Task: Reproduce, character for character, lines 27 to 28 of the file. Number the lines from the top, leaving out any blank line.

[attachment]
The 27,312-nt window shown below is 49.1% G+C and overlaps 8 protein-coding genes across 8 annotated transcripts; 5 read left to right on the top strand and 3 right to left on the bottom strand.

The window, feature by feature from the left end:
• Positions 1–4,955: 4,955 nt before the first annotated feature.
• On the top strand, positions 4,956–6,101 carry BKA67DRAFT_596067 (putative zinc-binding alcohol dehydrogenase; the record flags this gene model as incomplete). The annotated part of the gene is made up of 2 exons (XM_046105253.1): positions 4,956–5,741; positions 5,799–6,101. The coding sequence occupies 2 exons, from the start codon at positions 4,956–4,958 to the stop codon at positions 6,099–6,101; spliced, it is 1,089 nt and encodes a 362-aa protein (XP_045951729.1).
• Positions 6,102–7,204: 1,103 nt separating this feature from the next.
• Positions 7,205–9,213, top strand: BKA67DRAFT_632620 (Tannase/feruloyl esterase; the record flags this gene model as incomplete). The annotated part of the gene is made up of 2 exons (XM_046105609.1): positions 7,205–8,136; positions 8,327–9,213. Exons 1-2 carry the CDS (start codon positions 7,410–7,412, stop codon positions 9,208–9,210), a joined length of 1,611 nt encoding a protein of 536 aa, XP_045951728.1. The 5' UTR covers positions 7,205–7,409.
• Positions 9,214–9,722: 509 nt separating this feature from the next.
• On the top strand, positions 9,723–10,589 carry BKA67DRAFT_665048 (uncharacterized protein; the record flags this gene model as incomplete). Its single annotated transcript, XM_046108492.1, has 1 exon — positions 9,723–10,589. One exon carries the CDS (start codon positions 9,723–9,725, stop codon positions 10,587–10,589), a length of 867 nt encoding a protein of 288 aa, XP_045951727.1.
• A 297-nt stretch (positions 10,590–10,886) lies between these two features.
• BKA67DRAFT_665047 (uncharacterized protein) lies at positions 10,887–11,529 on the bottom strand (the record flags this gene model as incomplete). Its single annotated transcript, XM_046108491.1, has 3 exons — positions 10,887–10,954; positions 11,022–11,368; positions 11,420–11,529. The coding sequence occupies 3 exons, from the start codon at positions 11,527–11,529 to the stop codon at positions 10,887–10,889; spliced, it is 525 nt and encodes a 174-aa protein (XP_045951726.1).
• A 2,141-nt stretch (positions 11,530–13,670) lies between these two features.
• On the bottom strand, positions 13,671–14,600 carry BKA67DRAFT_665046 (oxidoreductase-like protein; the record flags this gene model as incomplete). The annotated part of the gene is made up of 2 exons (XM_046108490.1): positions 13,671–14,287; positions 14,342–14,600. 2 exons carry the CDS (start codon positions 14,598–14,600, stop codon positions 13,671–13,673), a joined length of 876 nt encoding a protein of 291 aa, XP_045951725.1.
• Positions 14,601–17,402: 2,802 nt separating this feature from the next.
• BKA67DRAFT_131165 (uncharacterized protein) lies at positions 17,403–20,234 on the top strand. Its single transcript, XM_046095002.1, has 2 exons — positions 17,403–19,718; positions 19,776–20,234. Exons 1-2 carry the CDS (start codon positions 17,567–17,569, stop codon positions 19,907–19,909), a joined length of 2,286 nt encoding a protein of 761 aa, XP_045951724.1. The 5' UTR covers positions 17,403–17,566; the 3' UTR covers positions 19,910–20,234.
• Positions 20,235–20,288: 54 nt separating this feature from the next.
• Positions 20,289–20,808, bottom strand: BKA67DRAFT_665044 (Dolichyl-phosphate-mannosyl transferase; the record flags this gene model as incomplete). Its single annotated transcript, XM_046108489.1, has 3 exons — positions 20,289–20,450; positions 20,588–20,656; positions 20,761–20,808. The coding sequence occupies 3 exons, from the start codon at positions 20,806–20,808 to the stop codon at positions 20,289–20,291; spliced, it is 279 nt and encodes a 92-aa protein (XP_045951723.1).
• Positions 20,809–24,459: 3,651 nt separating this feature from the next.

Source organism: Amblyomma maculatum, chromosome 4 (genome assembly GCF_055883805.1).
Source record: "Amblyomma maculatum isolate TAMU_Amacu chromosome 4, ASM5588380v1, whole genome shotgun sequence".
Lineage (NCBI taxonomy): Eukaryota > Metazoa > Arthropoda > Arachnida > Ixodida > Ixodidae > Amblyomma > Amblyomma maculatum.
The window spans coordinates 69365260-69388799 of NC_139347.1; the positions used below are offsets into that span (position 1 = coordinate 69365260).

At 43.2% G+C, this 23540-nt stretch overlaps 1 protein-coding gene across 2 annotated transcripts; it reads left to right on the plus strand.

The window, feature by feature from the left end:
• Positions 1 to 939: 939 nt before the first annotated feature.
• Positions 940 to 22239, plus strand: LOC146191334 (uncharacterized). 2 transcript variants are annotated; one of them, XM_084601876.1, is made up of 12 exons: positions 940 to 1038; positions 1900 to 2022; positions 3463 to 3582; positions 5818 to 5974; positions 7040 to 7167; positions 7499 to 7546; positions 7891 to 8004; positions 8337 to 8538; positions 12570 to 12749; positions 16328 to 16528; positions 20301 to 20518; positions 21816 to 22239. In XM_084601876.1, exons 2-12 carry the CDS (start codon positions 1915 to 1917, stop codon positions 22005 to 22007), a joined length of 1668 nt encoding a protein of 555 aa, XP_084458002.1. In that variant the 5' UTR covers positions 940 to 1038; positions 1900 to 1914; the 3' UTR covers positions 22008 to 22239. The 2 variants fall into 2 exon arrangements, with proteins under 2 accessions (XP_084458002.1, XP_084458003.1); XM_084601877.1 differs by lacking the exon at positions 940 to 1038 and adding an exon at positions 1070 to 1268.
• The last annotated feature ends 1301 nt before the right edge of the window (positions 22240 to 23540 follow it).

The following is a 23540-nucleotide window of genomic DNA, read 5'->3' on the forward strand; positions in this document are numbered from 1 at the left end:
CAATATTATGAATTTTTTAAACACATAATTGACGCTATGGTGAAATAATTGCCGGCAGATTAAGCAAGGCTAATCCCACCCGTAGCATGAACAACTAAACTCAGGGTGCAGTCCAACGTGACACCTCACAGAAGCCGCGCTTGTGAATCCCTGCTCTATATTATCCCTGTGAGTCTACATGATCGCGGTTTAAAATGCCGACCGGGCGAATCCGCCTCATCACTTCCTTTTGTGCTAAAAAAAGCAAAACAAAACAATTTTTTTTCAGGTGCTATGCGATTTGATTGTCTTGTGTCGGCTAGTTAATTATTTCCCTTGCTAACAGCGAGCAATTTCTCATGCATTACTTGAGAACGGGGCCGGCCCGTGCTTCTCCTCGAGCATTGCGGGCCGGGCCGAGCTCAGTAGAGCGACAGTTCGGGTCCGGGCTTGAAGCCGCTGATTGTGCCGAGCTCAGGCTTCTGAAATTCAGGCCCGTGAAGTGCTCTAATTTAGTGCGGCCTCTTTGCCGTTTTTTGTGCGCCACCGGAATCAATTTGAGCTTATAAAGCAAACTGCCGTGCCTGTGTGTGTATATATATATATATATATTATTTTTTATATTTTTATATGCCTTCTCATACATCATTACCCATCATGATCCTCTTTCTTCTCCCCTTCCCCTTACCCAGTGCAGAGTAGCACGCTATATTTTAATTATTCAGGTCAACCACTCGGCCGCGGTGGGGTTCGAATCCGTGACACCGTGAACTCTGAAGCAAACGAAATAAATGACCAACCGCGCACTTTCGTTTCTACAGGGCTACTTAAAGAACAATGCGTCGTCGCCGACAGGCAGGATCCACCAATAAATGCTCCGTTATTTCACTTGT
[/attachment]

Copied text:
The following is a 23540-nucleotide window of genomic DNA, read 5'->3' on the forward strand; positions in this document are numbered from 1 at the left end:
CAATATTATGAATTTTTTAAACACATAATTGACGCTATGGTGAAATAATTGCCGGCAGATTAAGCAAGGCTAATCCCACCCGTAGCATGAACAACTAAACTCAGGGTGCAGTCCAACGTGACACCTCACAGAAGCCGCGCTTGTGAATCCCTGCTCTATATTATCCCTGTGAGTCTACATGATCGCGGTTTAAAATGCCGACCGGGCGAATCCGCCTCATCACTTCCTTTTGTGCTAAAAAAAGCAAAACAAAACAATTTTTTTTCAGGTGCTATGCGATTTGATTGTCTTGTGTCGGCTAGTTAATTATTTCCCTTGCTAACAGCGAGCAATTTCTCATGCATTACTTGAGAACGGGGCCGGCCCGTGCTTCTCCTCGAGCATTGCGGGCCGGGCCGAGCTCAGTAGAGCGACAGTTCGGGTCCGGGCTTGAAGCCGCTGATTGTGCCGAGCTCAGGCTTCTGAAATTCAGGCCCGTGAAGTGCTCTAATTTAGTGCGGCCTCTTTGCCGTTTTTTGTGCGCCACCGGAATCAATTTGAGCTTATAAAGCAAACTGCCGTGCCTGTGTGTGTATATATATATATATATATTATTTTTTATATTTTTATATGCCTTCTCATACATCATTACCCATCATGATCCTCTTTCTTCTCCCCTTCCCCTTACCCAGTGCAGAGTAGCACGCTATATTTTAATTATTCAGGTCAACCACTCGGCCGCGGTGGGGTTCGAATCCGTGACACCGTGAACTCTGAAGCAAACGAAATAAATGACCAACCGCGCACTTTCGTTTCTACAGGGCTACTTAAAGAACAATGCGTCGTCGCCGACAGGCAGGATCCACCAATAAATGCTCCGTTATTTCACTTGT